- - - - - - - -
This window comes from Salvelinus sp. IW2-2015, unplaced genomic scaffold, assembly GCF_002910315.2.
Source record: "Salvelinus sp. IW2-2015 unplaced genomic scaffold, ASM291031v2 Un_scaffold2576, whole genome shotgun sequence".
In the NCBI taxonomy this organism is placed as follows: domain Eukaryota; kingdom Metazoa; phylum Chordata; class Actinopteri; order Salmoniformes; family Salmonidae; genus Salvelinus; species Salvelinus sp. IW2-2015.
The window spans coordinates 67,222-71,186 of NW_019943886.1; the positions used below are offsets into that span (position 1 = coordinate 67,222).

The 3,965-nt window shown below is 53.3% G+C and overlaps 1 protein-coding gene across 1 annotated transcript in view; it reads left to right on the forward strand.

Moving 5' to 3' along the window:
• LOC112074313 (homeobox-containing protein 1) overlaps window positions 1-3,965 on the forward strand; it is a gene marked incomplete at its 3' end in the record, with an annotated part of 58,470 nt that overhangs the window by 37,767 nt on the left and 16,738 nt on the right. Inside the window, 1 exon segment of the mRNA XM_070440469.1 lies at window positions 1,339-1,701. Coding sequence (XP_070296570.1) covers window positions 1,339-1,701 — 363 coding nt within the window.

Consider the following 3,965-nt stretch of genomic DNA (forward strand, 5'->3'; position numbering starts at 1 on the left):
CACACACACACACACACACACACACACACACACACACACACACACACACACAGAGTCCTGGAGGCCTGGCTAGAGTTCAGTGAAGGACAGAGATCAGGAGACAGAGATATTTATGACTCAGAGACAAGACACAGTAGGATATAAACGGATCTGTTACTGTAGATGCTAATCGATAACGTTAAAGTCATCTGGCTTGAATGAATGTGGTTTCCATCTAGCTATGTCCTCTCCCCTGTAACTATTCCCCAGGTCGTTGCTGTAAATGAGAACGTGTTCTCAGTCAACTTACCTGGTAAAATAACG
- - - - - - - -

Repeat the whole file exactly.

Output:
This window comes from Salvelinus sp. IW2-2015, unplaced genomic scaffold, assembly GCF_002910315.2.
Source record: "Salvelinus sp. IW2-2015 unplaced genomic scaffold, ASM291031v2 Un_scaffold2576, whole genome shotgun sequence".
In the NCBI taxonomy this organism is placed as follows: domain Eukaryota; kingdom Metazoa; phylum Chordata; class Actinopteri; order Salmoniformes; family Salmonidae; genus Salvelinus; species Salvelinus sp. IW2-2015.
The window spans coordinates 67,222-71,186 of NW_019943886.1; the positions used below are offsets into that span (position 1 = coordinate 67,222).

The 3,965-nt window shown below is 53.3% G+C and overlaps 1 protein-coding gene across 1 annotated transcript in view; it reads left to right on the forward strand.

Moving 5' to 3' along the window:
• LOC112074313 (homeobox-containing protein 1) overlaps window positions 1-3,965 on the forward strand; it is a gene marked incomplete at its 3' end in the record, with an annotated part of 58,470 nt that overhangs the window by 37,767 nt on the left and 16,738 nt on the right. Inside the window, 1 exon segment of the mRNA XM_070440469.1 lies at window positions 1,339-1,701. Coding sequence (XP_070296570.1) covers window positions 1,339-1,701 — 363 coding nt within the window.

Consider the following 3,965-nt stretch of genomic DNA (forward strand, 5'->3'; position numbering starts at 1 on the left):
CACACACACACACACACACACACACACACACACACACACACACACACACACAGAGTCCTGGAGGCCTGGCTAGAGTTCAGTGAAGGACAGAGATCAGGAGACAGAGATATTTATGACTCAGAGACAAGACACAGTAGGATATAAACGGATCTGTTACTGTAGATGCTAATCGATAACGTTAAAGTCATCTGGCTTGAATGAATGTGGTTTCCATCTAGCTATGTCCTCTCCCCTGTAACTATTCCCCAGGTCGTTGCTGTAAATGAGAACGTGTTCTCAGTCAACTTACCTGGTAAAATAACG